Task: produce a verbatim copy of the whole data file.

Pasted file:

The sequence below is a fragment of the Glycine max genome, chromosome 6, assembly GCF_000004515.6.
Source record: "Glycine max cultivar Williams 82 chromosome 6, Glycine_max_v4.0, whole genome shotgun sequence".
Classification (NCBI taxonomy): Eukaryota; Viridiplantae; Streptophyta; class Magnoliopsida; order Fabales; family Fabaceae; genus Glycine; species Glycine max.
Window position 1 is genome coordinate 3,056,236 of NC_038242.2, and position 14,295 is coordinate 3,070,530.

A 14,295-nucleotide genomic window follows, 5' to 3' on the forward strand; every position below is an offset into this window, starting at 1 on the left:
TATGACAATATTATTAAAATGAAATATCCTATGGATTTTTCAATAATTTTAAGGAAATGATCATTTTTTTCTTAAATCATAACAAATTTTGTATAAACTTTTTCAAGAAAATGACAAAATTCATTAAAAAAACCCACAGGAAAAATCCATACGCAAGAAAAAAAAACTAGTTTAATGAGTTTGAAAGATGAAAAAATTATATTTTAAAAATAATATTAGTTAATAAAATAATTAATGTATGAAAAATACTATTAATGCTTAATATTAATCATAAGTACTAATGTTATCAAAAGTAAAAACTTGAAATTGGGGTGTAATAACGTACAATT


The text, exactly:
The sequence below is a fragment of the Glycine max genome, chromosome 6, assembly GCF_000004515.6.
Source record: "Glycine max cultivar Williams 82 chromosome 6, Glycine_max_v4.0, whole genome shotgun sequence".
Classification (NCBI taxonomy): Eukaryota; Viridiplantae; Streptophyta; class Magnoliopsida; order Fabales; family Fabaceae; genus Glycine; species Glycine max.
Window position 1 is genome coordinate 3,056,236 of NC_038242.2, and position 14,295 is coordinate 3,070,530.

A 14,295-nucleotide genomic window follows, 5' to 3' on the forward strand; every position below is an offset into this window, starting at 1 on the left:
TATGACAATATTATTAAAATGAAATATCCTATGGATTTTTCAATAATTTTAAGGAAATGATCATTTTTTTCTTAAATCATAACAAATTTTGTATAAACTTTTTCAAGAAAATGACAAAATTCATTAAAAAAACCCACAGGAAAAATCCATACGCAAGAAAAAAAAACTAGTTTAATGAGTTTGAAAGATGAAAAAATTATATTTTAAAAATAATATTAGTTAATAAAATAATTAATGTATGAAAAATACTATTAATGCTTAATATTAATCATAAGTACTAATGTTATCAAAAGTAAAAACTTGAAATTGGGGTGTAATAACGTACAATT